Agile Techniques Can Develop Teams as Well as Software

Last Updated Dec 15, 2010 3:15 PM EST

Today's remote managers are often working in uncharted territory, and we have to find best practices and tips where we can find them- often in unrelated fields. Few fields have blended remote working, technology and diverse functions as well as the software development world. One of the fastest-growing team methodologies is "Agile" software development. What can non-techies learn from this way of working? A surprising amount.

I turned to Robert Holler, who's the CEO of VersionOne Software in Atlanta for some answers. Their product is one of many that helps project managers track and plan their software development projects. I asked Robert what we mere mortals can learn from Agile practitioners.

What is "Agile" and why should managers of remote teams know about it?
Agile development is a common umbrella term used for today's highly iterative and incremental approaches to software development. Unlike traditional software development practices, agile development methodologies incorporate close, cross-functional collaboration and frequent planning and feedback as fundamental tenets inherent to the evolution of a software system.

The overarching focus of agile development projects is the frequent delivery of high-quality, working software in the form of business-valued functionality. Each of these methods emphasizes ongoing alignment between technology and the business.They're considered lightweight in nature in that they strive to impose a minimum of bureaucracy and overhead within the development lifecycle, and adaptive in that they embrace and manage changing requirements and business priorities throughout the development process. With any agile development project, there's also considerable emphasis on empowering teams and collaborative decision-making.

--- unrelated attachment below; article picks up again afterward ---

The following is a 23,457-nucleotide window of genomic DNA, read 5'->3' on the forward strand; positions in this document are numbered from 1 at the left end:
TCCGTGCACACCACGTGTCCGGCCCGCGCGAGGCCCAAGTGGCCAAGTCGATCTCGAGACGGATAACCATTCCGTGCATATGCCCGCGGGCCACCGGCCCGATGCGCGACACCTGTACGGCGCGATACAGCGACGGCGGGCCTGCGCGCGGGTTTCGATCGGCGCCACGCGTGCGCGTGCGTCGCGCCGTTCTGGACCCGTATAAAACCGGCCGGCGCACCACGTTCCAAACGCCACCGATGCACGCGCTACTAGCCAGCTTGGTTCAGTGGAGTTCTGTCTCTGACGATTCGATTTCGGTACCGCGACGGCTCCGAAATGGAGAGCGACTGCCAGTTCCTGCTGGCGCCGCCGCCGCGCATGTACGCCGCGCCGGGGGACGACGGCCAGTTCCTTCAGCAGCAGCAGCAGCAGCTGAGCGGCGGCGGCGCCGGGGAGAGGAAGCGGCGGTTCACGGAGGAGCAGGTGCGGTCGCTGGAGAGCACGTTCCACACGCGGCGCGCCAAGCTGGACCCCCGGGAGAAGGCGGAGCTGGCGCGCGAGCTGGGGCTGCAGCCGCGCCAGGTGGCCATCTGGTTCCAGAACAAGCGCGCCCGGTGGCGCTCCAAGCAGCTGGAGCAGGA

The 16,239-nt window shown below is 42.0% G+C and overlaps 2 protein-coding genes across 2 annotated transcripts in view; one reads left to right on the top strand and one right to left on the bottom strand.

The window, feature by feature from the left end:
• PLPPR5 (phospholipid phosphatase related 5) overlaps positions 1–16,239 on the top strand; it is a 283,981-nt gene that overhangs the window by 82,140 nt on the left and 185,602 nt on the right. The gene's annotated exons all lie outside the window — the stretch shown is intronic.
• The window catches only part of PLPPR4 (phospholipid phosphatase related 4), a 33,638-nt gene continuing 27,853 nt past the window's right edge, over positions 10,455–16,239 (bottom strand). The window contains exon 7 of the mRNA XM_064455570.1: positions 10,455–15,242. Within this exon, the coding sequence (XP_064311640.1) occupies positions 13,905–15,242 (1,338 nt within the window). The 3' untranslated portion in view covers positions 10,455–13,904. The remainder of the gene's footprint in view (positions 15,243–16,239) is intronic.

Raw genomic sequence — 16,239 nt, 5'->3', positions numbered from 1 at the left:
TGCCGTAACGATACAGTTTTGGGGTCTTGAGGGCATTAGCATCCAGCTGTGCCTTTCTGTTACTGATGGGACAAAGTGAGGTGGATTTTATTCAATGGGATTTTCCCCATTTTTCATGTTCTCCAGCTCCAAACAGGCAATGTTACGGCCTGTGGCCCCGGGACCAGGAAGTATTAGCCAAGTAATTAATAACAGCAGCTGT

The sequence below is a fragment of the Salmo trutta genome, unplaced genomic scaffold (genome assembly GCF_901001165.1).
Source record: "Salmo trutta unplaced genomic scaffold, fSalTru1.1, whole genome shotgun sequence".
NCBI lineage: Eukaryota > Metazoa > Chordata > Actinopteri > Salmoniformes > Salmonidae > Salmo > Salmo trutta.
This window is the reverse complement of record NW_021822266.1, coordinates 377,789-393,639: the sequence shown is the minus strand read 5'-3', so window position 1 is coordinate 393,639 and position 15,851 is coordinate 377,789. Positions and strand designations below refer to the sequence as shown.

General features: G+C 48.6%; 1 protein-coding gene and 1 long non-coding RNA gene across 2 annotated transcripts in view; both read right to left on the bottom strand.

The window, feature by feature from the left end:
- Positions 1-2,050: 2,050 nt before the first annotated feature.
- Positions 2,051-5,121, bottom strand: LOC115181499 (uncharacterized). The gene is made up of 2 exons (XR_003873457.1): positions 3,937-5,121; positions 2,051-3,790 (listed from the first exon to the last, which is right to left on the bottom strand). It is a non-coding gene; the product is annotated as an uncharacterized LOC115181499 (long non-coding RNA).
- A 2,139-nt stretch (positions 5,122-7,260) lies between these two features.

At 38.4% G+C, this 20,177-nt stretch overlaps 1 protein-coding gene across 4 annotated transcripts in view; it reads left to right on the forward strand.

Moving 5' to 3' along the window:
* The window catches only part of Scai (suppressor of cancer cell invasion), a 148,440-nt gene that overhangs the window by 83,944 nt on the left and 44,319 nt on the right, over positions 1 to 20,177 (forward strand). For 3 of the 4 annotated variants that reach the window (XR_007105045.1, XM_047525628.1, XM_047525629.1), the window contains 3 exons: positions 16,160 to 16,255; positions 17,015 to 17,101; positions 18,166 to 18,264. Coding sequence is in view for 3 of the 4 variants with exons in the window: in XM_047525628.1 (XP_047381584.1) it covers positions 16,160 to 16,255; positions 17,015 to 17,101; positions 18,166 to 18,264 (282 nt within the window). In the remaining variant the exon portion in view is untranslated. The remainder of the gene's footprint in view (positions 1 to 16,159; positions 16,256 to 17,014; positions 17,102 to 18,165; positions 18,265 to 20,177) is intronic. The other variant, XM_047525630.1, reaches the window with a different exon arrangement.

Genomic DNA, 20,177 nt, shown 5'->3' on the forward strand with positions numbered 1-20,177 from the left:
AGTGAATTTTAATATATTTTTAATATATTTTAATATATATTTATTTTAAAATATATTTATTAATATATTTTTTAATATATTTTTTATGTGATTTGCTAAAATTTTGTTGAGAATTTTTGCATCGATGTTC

What are some practical tips that even non-Agile practitioners can take away?
  • Running Tested Software - Running, tested features should be the team's primary measure of progress. Working features provide the evidence that both the system and the project are on track. Try something small, if it works freeze it and move on, if it doesn't fix it now before things get gummed up down the road.
  • Adaptive Planning - Continuous planning, being based on solid, accurate, recent data, enables agile projects to allow priorities and exact scope to evolve, within reason, to accommodate the inescapable ways in which business needs continuously evolve.
  • Continuous Testing - With continuous testing we deterministically measure progress, prevent defects and reduce the risk of failure late in the project.
  • Continuous Improvement - We continuously refine both the system and the project by reflecting on what we have done (using both hard metrics like running, tested features and more subjective measures), and then adjust our plans accordingly. We also use the same mechanism to successively refine and continuously improve the process itself.
  • Small, Cross-functional Teams - Smaller teams have been proven to be much more productive than larger teams, with the ideal ranging from five to ten people. If you have to scale a project up to more people, make every effort to keep individual teams as small as possible and coordinate efforts across the teams.
Sometimes Agile teams struggle over time because they try to save time by cutting out chitchat and social niceties. Can this create problems, especially remotely?
At its core, agile development practices focus on the rapid delivery of business value not "saving time" per se. People who don't take the time to build human connections are missing the point.

What can project management and tracking tools like VersionOne do for a team?
Technology can help the planning and tracking of projects, automates reporting and stakeholder visibility, and accelerates agile adoption. From customer idea to software delivery, VersionOne helps organizations scale their agile initiatives faster, easier and smarter. There are other tools as well. Your company may actually provide some, check around.

Whether you're a project manager, an IT manager or just a leader with a team trying to get things done, the notion of constant, focused communication and quick responses sounds like something we can all learn from and do better.

Read more photo by flickr user Monica's Dad CC 2.0
  • Wayne Turmel

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